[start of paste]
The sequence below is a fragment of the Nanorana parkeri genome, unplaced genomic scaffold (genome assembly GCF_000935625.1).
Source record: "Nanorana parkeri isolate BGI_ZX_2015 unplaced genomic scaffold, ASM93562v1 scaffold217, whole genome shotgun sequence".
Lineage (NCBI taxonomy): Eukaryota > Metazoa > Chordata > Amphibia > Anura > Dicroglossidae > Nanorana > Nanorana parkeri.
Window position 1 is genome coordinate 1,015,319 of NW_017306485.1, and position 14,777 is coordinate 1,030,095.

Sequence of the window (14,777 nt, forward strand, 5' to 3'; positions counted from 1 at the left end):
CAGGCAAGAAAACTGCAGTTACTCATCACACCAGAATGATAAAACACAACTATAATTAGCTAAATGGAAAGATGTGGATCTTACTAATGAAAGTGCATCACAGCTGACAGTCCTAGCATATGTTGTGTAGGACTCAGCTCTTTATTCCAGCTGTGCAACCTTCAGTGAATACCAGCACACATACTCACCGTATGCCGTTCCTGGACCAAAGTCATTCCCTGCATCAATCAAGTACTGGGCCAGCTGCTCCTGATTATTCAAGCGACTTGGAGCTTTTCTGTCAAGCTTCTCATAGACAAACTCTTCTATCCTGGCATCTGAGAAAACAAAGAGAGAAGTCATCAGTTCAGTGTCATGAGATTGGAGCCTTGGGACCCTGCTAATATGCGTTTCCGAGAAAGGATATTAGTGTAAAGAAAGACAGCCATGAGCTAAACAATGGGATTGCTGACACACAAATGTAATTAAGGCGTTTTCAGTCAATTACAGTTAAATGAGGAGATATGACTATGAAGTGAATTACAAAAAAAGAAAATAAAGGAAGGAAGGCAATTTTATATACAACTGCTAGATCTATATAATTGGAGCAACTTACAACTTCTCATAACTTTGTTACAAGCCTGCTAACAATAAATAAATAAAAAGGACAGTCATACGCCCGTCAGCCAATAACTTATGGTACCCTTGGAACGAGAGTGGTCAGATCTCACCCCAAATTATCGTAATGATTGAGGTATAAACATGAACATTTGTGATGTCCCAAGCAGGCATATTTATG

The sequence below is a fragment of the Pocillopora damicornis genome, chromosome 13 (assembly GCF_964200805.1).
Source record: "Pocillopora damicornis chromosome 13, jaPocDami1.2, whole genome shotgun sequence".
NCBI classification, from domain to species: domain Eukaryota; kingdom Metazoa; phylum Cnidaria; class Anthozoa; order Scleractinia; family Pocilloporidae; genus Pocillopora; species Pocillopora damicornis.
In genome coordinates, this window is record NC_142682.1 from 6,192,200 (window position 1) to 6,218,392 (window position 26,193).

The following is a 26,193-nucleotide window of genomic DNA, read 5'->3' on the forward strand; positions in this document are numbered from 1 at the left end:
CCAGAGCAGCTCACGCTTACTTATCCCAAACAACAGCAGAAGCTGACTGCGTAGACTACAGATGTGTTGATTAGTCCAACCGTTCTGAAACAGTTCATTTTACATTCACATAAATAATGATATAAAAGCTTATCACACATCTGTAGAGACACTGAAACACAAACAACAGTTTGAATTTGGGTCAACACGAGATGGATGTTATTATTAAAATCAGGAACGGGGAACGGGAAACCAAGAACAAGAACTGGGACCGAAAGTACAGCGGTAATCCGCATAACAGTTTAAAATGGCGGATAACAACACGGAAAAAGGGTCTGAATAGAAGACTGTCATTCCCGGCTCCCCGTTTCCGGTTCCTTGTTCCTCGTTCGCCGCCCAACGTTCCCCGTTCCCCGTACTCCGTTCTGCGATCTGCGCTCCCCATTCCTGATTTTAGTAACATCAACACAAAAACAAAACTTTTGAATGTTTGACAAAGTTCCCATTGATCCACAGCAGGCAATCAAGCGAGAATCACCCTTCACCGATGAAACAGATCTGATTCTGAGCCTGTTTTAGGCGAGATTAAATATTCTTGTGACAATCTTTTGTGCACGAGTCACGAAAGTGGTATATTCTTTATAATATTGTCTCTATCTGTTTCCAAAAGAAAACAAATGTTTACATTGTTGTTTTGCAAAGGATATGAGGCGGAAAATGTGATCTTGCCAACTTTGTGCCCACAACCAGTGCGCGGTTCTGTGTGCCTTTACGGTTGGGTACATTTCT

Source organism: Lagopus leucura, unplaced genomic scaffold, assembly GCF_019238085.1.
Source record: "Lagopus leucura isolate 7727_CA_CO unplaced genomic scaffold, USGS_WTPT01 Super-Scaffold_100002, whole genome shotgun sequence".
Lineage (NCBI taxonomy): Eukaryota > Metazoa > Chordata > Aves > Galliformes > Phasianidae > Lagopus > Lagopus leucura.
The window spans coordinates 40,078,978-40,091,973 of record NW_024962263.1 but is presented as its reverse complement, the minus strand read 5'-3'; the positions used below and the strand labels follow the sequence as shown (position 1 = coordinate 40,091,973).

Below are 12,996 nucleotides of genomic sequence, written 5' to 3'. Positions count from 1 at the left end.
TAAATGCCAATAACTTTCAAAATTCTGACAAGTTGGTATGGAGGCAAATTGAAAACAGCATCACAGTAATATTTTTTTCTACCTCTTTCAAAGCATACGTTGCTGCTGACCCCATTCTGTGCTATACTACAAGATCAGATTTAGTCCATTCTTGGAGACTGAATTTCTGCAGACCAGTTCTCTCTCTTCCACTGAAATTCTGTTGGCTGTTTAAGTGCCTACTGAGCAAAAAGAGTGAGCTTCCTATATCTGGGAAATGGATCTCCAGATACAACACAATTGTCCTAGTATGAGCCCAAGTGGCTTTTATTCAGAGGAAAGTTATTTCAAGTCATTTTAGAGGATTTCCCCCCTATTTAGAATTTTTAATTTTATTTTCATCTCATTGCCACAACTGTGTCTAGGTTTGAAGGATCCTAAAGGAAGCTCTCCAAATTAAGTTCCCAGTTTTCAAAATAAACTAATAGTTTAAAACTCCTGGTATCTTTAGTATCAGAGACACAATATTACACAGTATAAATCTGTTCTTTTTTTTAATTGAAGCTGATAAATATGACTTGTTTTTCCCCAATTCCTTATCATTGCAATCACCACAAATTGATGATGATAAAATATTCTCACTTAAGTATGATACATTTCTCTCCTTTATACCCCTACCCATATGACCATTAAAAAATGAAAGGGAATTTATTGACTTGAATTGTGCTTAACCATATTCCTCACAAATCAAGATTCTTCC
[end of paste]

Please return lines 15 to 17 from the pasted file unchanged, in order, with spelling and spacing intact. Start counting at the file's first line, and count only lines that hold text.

Lineage (NCBI taxonomy): Eukaryota > Metazoa > Chordata > Aves > Galliformes > Phasianidae > Lagopus > Lagopus leucura.
The window spans coordinates 40,078,978-40,091,973 of record NW_024962263.1 but is presented as its reverse complement, the minus strand read 5'-3'; the positions used below and the strand labels follow the sequence as shown (position 1 = coordinate 40,091,973).

Below are 12,996 nucleotides of genomic sequence, written 5' to 3'. Positions count from 1 at the left end.